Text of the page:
An old man sits in a bar in Oran and tells a stranger the story of his brother’s murder. He tells of the circumstances surrounding the murder, he tells of how his brother’s murder shaped his and his mother’s lives, and he tells of the supposed investigation that comes after the murder. But The Meursault Investigation is more than the story of a family and its tragedy—it is the story about the power of storytelling itself, about the power of language and the need to use it carefully, about the totalizing alienation felt when a story uses its power to obscure a truth, and the violence that’s inflicted when that obfuscation is taken as the only story to be told.
A response to The Stranger, The Meursault Investigation brings new and insightful perspective to Camus’s classic text, initiating a fresh and unique dialogue with Camus’s themes of alienation and absurdity, while situating them within the context of the urgent questions faced by both Algerian and American society today. In reading Kamel Daoud’s novel, students will be able to consider questions about personal and national identity, the power of literacy to affect change, and the ways in which one finds and constructs meaning.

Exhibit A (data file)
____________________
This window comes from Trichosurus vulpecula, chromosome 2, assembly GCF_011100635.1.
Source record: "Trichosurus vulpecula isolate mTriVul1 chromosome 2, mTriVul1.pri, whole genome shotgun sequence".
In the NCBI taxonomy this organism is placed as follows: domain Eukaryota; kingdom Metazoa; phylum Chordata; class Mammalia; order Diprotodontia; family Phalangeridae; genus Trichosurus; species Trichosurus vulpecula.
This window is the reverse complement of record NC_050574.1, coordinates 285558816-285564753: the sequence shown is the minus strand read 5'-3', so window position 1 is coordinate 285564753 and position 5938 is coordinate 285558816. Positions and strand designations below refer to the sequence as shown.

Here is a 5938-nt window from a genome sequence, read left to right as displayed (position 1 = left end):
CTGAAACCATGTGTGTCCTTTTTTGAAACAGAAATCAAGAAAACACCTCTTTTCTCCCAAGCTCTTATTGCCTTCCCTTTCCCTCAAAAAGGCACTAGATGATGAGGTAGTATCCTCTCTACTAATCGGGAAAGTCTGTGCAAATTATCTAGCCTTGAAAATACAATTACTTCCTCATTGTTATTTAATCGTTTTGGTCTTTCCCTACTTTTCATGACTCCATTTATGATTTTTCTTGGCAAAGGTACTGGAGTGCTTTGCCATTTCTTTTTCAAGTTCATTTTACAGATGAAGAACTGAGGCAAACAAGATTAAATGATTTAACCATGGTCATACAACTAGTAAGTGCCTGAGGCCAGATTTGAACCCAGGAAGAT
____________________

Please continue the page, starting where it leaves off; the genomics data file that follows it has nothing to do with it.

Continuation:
Contains mature content. You may want to preview before reading aloud.
Teaching the Book
How do you confront stories that are told not by you, but about you? How does who tells a story shape what the story says and means? How can a person tell a story about himself that works against the his total absence in someone else’s story, without recreating the violence experienced from that absence? The Meursault Investigation stands on its own as a commentary on the social ills faced in modern societies, and offers students ways to examine those ills. It also allows students the opportunity to revisit Camus’s The Stranger with new questions and a new critical perspective. Why would someone want to write a response to The Stranger?
Theme Focus: The power of language
Comprehension Focus: Authorship
Language Focus: Alienation and disenfranchisement
Get Ready to Read
Preview and Predict: Discuss with students the title and cover of the book. Have them describe the cover and consider these questions:
- Where do you think the book is set? Why?
- What feelings does the cover evoke? What does the man on the cover of the book make you think of? Would you think differently if it were a lone woman?
- Whose footprints are on the cover of the book?
- Have the students take particular note of who the author of the book is.
- Does the man on the cover of the book remind you of Camus’s Meursault?
Brainstorming: Have the students read the book jacket description. Ask the students what they know about colonialism and “the Arab world.” After having read Camus’s The Stranger, did they have any questions about “the Arab,” or had they forgotten about him? After reading the description of The Meursault Investigation, what questions about “the Arab” come to mind, if any? Ask the students to think about other books they’ve read that were “responses” or continuations of classic texts, and why these books are written, decades after the original.